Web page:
This wasn’t an auspicious start to our microadventure, but not entirely surprising given the recent media attention on ScotRail’s lack of bike love. Grumbling loudly, the conductor allowed us onto the almost empty 10.50 from Dunbar and closed the doors halfway through my speech on the benefits of cycling touring to the Scottish economy.


Fully loaded!

Our microadventure wasn’t supposed to start like this; we were going to cycle from home to Glasgow over the Easter holidays, joyfully handing #walkcyclevote leaflets and Pedal on Parliament flyers out to passing cyclists in the spring sunshine. The plan was to test our camping and cycling mettle in the safety of the back gardens of friends, where we could creep into the house if our ageing tent collapsed and then eat any Easter Eggs left lying around. Heavy rain and an ear infection reduced our aspirations down to getting from Musselburgh to Edinburgh in one piece by nightfall..

Deposited safely in Musselburgh we got our flags in order and set off to find our way onto National Cycle Network Route 1 – the long distance route running from Dover to the Shetland Isles that forms part of the North Sea Cycle Route.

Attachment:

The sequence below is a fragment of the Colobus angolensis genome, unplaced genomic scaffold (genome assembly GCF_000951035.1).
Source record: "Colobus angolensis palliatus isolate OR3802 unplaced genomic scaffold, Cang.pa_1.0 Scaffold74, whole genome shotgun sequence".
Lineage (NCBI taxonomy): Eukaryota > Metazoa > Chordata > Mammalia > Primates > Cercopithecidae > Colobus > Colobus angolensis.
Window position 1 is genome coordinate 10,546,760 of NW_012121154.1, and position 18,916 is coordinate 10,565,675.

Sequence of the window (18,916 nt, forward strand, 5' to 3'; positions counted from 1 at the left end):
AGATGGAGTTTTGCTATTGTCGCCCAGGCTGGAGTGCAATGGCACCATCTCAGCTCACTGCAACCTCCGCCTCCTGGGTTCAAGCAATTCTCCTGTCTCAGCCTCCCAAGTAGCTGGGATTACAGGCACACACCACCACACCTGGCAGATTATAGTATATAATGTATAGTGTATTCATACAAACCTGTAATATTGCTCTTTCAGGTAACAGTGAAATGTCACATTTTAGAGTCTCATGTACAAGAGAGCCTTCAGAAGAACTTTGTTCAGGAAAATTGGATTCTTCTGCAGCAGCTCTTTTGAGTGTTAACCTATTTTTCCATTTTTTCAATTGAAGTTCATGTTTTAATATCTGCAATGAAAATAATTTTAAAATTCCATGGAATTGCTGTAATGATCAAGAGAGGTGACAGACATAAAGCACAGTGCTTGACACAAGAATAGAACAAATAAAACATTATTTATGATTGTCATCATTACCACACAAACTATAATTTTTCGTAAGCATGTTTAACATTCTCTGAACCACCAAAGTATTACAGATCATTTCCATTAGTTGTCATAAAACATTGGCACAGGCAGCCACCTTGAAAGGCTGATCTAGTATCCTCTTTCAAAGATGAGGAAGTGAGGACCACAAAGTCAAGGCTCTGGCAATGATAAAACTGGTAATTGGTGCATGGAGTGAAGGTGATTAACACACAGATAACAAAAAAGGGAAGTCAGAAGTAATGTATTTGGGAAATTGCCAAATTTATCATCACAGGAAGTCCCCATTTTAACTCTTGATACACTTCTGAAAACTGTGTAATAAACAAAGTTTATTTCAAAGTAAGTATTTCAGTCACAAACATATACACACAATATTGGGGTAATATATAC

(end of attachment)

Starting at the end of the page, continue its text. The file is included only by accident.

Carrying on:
Ready to roll in Musselburgh

We found NCN1 with alarming ease and cycled side by side on the wide cycle path running by the University. It unfortunately reduces in size and quality quite quickly but it still provided us with the opportunity to talk about the snails decorating the damp path. It took some time to persuade the mini-campaigner not to cheat evolution by moving every snail from the path, so we were able to fully enjoy this rural part of the network.


Snail spotting (and squashing..)